This article is part of our Bernie on the Scene series.
Nothing Comes In Straight
Major League baseball players have to learn to live with wrinkles. It seems that every pitch we see now moves. Dramatically.
One of the most prominent components of this short "sprint" season is the increased use of the cutter by pitchers. And the changeup. And the slider.
The cutter is a pitch that moves very slightly toward the pitcher's glove side as it arrives at the plate. The slider has a fast, sweeping movement. The cutter has a more subtle, last-second movement that is intended to miss the barrel of the bat. And it works.
The cutter is hurting hitters like Christian Yelich — especially from left-handed pitchers. Timing and balance are both impacted by that late, late movement. The ball looks to be fairly straight and then … it's gone. The result is weak or no contact.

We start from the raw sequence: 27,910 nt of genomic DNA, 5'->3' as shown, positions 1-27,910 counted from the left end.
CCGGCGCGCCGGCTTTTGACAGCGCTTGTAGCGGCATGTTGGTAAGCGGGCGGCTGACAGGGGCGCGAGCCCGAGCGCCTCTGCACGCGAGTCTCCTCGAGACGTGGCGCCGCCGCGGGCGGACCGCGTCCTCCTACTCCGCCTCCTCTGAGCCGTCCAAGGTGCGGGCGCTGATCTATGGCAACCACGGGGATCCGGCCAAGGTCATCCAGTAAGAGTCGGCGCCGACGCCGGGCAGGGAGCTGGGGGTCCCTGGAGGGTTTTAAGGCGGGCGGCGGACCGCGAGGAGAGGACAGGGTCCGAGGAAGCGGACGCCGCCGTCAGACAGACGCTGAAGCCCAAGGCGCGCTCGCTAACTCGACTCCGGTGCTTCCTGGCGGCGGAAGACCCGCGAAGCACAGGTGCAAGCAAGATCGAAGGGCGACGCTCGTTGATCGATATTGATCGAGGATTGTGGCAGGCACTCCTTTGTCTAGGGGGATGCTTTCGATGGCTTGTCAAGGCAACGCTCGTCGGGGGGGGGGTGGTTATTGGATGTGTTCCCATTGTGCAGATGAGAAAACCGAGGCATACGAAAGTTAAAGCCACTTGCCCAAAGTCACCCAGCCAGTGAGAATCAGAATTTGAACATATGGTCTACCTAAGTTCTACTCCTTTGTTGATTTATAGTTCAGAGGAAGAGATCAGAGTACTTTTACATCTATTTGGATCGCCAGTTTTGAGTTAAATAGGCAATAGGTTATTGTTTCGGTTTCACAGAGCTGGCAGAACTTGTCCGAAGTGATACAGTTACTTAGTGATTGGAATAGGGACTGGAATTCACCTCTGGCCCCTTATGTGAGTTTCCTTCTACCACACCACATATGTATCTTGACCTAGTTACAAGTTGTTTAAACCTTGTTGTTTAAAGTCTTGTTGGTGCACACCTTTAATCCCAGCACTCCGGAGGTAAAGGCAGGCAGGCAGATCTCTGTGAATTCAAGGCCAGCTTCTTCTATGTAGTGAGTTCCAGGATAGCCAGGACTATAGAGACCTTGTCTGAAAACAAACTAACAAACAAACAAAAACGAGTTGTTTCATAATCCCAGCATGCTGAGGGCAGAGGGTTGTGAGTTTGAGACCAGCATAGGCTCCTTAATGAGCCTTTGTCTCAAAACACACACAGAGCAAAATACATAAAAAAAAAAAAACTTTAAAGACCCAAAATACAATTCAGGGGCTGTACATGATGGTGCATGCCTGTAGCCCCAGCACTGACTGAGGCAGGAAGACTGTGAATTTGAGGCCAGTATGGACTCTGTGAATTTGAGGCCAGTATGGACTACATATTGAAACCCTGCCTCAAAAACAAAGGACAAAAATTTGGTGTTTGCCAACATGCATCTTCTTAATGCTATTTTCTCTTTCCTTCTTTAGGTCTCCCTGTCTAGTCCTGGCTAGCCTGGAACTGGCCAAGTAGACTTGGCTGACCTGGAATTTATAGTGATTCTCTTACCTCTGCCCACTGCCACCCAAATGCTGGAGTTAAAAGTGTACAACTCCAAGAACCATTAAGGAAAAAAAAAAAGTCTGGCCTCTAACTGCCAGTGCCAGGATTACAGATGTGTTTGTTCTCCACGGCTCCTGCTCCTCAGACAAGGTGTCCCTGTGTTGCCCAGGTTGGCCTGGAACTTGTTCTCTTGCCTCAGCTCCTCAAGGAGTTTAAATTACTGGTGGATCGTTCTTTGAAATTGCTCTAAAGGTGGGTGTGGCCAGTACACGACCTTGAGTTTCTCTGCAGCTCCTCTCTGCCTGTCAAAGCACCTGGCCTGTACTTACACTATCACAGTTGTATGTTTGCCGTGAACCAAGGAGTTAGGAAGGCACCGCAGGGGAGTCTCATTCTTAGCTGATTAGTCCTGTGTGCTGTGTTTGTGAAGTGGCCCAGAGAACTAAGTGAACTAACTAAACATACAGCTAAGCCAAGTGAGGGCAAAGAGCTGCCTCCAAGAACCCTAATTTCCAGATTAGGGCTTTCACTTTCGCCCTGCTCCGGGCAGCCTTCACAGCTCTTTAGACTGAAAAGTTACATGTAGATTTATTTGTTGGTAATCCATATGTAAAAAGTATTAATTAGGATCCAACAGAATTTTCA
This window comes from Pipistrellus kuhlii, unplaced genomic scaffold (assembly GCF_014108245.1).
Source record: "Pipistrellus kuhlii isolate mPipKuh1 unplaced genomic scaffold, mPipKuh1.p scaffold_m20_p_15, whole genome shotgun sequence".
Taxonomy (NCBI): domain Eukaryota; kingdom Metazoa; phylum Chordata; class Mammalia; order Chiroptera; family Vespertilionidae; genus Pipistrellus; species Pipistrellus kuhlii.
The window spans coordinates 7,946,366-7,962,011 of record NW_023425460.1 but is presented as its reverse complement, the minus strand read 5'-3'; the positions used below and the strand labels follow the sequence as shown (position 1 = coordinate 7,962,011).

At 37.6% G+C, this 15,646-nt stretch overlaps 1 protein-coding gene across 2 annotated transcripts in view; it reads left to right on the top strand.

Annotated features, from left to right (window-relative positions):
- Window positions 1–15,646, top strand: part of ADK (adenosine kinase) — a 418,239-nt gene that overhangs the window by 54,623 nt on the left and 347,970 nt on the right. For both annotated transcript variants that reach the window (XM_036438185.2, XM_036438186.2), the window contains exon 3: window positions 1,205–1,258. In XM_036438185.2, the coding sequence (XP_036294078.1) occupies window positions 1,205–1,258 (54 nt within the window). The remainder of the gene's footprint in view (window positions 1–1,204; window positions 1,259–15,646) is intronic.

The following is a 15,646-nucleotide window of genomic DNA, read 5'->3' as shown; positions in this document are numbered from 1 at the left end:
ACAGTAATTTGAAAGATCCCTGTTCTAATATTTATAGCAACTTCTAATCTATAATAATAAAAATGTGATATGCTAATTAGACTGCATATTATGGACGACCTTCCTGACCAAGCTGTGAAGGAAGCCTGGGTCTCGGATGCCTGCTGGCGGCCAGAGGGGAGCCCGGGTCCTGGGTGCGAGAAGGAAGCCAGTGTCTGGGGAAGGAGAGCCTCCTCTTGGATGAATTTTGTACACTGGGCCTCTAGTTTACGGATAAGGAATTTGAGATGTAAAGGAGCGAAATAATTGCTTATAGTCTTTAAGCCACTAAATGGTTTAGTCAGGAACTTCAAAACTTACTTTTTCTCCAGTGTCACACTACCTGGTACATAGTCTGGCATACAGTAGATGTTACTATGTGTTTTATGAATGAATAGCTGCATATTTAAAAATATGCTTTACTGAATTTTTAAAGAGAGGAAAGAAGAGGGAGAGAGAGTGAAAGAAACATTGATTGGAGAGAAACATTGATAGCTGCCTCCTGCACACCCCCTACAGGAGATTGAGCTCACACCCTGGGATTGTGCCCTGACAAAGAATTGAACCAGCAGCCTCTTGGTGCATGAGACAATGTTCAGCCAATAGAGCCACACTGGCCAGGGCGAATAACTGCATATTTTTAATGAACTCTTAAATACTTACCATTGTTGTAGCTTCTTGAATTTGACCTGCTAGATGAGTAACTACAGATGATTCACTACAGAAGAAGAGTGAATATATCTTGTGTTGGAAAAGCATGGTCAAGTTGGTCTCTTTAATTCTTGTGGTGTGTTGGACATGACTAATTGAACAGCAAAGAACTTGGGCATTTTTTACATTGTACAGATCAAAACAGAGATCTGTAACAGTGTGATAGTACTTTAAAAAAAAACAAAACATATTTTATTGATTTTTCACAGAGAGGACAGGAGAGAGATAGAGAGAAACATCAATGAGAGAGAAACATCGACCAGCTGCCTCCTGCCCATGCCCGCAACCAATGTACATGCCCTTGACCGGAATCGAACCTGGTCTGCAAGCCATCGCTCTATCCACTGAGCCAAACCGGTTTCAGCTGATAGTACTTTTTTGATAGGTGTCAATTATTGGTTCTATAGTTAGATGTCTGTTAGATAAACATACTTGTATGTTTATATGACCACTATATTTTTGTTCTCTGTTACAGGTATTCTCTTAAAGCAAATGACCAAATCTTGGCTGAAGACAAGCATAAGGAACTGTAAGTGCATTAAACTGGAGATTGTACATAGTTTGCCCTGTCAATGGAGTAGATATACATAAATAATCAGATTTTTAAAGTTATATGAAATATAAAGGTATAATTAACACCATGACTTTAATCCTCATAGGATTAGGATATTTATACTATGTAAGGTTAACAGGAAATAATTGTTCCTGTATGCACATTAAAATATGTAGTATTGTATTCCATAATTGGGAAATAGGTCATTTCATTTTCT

Cutters, sliders and changeups are all deceptive pitches. They are less easily determined out of the hand than a curve ball. A curve ball has much more movement.
Changeups are also killing big, strong hitters. The guys with the big bodies usually feast on fastballs. But if a pitcher can take some velocity off his fastball and get downward movement, the big hitter finds himself totally off balance. The key to the changeup is not changing the arm motion and release point at all. The same delivery while taking velocity off the ball is tough to pick up by a hitter. Lucas Giolito is a master of the